A pop song declares that women shouldn’t work, even if they have a college degree. Another song orders women to not answer their phones when they’re alone.
It’s startling stuff, but is it a news story? For Zahi Sahli, a Lebanese journalism student, and UPI.com, definitely! When Sahli noticed increasingly sexist lyrics in music played at Beirut’s most popular venues, he was intrigued by the juxtaposition of a westernized night club pulsing with dance beats, but lyrics that seem better suited to a conservative, restrictive society.
“We don’t want our daughters to work with the degrees they have earned,” one song declares. (Hear the whole song, here.)
Editor at UPI.com liked Sahli’s balanced piece on why the songs are popular, and how experts feel they’re shaping Lebanese culture. They published it early this month.
Below, Sahli shares how he found the story, and why he’s studying journalism in Beirut.
Name: Zahi Sahli
University: Lebanese American University, with a focus on journalism and Arabic studies.
Hometown: Beirut, Lebanon
UPIU: You’re a Lebanese-Canadian journalism student. Tell us about your background.
Sahli: I was born and raised in Beirut. I lived parts of my childhood in Canada. I’ve been interested in writing since early age, writing short stories and poems. At sixteen, I published my first collection of poetry and have been preparing for a fiction title.
Why did you decide to study journalism?
My interest in both writing in and understanding media drove me towards studying journalism.
How did you come up with the idea to write about sexist lyrics among Lebanese pop stars?
I felt it was an important topic that was not given as much importance as it deserves in local media. It started with a song but soon after, it became a worrying trend. In a country with a bloody past and present, such a trend becomes a concern, especially that all generations are music listeners and these songs are popular and playing on all radios.
Did you encounter any unexpected challenges in writing and reporting this piece?
I tried various ways to contact the concerned artists, but they did not want to talk and felt offended by the the issue.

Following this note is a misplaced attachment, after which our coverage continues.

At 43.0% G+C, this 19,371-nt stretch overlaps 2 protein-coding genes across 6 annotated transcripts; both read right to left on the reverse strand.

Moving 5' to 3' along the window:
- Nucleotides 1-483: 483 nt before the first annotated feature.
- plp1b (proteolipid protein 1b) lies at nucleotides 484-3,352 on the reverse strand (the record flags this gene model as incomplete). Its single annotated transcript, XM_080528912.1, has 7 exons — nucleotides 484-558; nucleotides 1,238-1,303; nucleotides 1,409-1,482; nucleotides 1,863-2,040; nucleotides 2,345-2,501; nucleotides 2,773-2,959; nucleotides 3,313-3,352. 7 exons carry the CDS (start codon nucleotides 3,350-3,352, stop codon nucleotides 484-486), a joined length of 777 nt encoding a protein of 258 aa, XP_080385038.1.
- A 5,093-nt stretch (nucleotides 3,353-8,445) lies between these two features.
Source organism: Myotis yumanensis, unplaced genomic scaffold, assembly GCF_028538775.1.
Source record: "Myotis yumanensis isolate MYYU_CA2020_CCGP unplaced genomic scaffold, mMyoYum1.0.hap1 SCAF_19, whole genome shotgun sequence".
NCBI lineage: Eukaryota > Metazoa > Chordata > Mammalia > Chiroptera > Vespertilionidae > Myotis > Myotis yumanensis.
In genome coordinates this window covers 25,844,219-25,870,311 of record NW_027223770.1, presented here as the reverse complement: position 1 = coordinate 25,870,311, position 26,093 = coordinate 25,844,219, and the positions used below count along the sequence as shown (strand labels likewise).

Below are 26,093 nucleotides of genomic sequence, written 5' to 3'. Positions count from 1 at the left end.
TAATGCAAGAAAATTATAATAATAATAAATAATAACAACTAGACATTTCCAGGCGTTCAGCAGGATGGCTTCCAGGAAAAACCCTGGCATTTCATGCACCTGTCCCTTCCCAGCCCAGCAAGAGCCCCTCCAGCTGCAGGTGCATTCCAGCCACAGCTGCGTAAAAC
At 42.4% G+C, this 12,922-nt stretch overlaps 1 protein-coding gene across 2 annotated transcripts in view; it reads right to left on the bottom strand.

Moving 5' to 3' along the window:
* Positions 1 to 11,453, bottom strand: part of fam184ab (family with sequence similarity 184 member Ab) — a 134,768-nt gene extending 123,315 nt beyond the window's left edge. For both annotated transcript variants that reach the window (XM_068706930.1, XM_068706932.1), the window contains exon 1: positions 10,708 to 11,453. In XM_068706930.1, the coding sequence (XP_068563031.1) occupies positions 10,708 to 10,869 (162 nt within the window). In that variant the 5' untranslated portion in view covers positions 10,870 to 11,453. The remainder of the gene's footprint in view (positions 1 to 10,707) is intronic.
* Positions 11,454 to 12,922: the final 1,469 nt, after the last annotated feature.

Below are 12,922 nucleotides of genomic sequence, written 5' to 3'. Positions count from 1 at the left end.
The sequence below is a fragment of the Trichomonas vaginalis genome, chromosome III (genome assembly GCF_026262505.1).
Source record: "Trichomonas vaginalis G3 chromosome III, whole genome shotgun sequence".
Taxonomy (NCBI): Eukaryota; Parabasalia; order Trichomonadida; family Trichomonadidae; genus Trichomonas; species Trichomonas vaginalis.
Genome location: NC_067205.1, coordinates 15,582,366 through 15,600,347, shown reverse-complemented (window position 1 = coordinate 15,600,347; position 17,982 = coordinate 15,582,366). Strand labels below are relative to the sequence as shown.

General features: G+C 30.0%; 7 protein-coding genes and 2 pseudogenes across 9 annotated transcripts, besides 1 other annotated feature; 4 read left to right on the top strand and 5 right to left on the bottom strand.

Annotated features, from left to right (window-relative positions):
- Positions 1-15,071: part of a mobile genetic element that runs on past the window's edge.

Given the popularity of these songs, how did you maintain balance when you wrote your story?
Because I couldn’t get (the artists to defend themselves,) I had to mention how popular the songs are. This is the public defense that I have heard from the artists in the media: They say that the songs’ popularity provides sufficient proof that the songs are acceptable and their lyrics originate from cultural traditions.
The Arab Spring has dominated headlines for the past year. What’s it like to be a journalist in a region that is such a hot spot?
I’m not really an on-field reporter and I can’t get the feel of the Arab Spring from Lebanon. But I’m excited and, as a Lebanese citizen, I feel frustrated with the negative Lebanese stability. Arab journalists have an added responsibility to be objective.
What challenges to journalists in Lebanon face? Are there safety concerns?
A host of Lebanon’s best journalists, like Kamel Mroue, Salim Al Lawzi, Samir Kassir and Gebran Tueni among others, have been murdered. Journalists are killed in times of peace and war because of their political affiliations.
In a partisan media, journalists are almost always labeled and associated with political parties. At many times, they have to compromise their objectivity to please their employers.
What are your career goals?
I see myself as a writer more than a reporter. I would like to work at a respectable media institution while also contributing to literature.